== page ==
Many years ago when I served as a bishop, I presided over a large ward with over 1,000 members, including 87 widows. On one occasion, I was visiting, along with one of my counselors, a widow and her mature handicapped daughter. As we left their apartment, a lady from the apartment across the hall was standing outside her door and stopped us. She spoke with a foreign accent and asked if I were a bishop; I replied that I was. She told me that she noticed I often visited with others. Then she said, “No one visits me or my bedfast husband. Do you have time to come in and visit with us, even though we are not members of your church?”

As we entered her apartment, we noticed that she and her husband were listening to the Tabernacle Choir on the radio. We talked with the couple for a while, then provided a blessing to the husband.

Following that initial visit, I stopped by as often as I could. The couple eventually met with the missionaries, and the wife, Angela Anastor, was baptized. Sometime later, her husband passed away, and I had the privilege of conducting and speaking at his funeral services. Sister Anastor, with her knowledge of the Greek language, later was to translate the widely used pamphlet Joseph Smith Tells His Own Story into the Greek language.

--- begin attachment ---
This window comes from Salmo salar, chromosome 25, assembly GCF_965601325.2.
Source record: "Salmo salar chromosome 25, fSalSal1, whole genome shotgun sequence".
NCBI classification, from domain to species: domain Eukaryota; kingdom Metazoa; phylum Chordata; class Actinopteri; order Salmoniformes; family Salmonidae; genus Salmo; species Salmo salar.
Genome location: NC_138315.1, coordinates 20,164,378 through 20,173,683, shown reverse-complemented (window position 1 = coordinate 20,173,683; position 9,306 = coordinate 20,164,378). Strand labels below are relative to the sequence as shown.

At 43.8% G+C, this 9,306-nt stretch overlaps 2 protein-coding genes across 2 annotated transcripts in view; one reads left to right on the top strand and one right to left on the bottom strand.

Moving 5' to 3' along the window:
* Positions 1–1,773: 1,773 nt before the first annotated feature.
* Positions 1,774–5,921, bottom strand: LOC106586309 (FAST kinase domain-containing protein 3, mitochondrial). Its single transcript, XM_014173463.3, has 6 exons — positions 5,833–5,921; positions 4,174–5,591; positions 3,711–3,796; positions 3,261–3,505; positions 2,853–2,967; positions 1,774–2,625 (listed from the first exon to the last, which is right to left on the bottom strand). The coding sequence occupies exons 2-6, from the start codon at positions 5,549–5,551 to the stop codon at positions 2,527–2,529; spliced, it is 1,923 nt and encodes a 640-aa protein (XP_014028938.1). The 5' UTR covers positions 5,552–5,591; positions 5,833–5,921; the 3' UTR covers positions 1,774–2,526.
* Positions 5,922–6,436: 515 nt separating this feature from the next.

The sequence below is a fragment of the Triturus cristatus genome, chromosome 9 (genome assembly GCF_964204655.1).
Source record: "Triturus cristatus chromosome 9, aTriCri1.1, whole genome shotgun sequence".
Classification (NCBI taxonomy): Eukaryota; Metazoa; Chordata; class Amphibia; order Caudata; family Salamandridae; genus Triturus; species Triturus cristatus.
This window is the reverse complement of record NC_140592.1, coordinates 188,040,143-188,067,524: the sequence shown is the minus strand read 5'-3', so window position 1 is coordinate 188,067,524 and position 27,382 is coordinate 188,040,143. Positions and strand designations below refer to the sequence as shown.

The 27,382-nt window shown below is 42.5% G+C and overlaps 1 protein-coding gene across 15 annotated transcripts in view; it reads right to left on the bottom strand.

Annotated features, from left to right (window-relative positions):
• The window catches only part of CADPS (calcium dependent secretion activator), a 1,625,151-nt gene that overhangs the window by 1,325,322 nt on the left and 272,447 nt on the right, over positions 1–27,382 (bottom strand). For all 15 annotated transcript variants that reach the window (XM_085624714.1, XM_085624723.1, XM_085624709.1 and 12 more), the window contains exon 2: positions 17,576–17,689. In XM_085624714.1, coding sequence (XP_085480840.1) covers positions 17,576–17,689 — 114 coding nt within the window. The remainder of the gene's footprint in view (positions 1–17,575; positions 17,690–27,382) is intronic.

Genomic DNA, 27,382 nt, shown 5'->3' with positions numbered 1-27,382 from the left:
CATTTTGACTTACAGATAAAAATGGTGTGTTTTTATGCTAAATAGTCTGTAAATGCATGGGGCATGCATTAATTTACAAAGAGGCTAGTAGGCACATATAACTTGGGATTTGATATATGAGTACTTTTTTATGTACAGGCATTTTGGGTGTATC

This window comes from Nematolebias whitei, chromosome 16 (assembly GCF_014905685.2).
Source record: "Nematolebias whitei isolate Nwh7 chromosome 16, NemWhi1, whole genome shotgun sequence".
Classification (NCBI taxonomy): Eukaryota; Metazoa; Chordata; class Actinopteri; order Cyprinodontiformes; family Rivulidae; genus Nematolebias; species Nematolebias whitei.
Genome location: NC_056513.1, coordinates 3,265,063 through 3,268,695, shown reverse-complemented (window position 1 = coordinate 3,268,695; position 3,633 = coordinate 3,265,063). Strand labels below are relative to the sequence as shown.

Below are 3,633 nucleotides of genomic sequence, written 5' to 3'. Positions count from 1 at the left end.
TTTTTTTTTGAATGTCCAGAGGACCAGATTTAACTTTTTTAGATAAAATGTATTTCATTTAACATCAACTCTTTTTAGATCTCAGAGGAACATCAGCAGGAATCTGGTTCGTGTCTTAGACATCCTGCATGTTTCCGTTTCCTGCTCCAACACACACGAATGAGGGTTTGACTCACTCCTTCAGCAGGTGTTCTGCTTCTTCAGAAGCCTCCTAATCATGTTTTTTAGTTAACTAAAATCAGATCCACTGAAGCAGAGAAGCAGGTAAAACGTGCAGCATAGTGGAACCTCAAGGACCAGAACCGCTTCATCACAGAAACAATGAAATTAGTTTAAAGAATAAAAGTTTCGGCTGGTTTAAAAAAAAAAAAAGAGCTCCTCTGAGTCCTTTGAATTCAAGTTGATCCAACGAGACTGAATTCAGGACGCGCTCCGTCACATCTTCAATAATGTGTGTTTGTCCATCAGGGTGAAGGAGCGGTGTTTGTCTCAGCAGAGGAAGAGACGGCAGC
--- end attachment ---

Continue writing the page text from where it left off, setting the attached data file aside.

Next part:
I love the motto: “Do [your] duty; that is best; Leave unto [the] Lord the rest!” 6

Active service in the Aaronic Priesthood will prepare you young men to receive the Melchizedek Priesthood, to serve missions, and to marry in the holy temple.

You will ever remember your Aaronic Priesthood quorum advisers and your fellow quorum members, thereby experiencing the truth, “God gave us memories, that we might have June roses in the December of our lives.” 7

Young men of the Aaronic Priesthood, your future beckons; prepare for it. May Heavenly Father ever guide you as you do so. May He guide all of us as we strive to honor the priesthood which we hold and to magnify our callings, I pray humbly, in the name of Jesus Christ, amen.

Show References

  1.  

    1. Evan Stephens, “A Mormon Boy,” in Jack M. Lyon and others, eds., Best-Loved Poems of the LDS People (1996), 296.

  2.  

    2. See D&C 20:53.

  3.  

    3.  Priesthood Home Teaching Handbook, rev. ed. (1967), ii–iii.

  4.  

    4. In Conference Report, Apr. 1942, 14.

  5.  

    5.  James 1:22.

  6.  

    6. Henry Wadsworth Longfellow, “The Legend Beautiful,” in The Complete Poetical Works of Longfellow (1893), 258.

  7.  

    7. Paraphrasing James Barrie, in Peter’s Quotations: Ideas for Our Time, comp. Laurence J. Peter (1977), 335.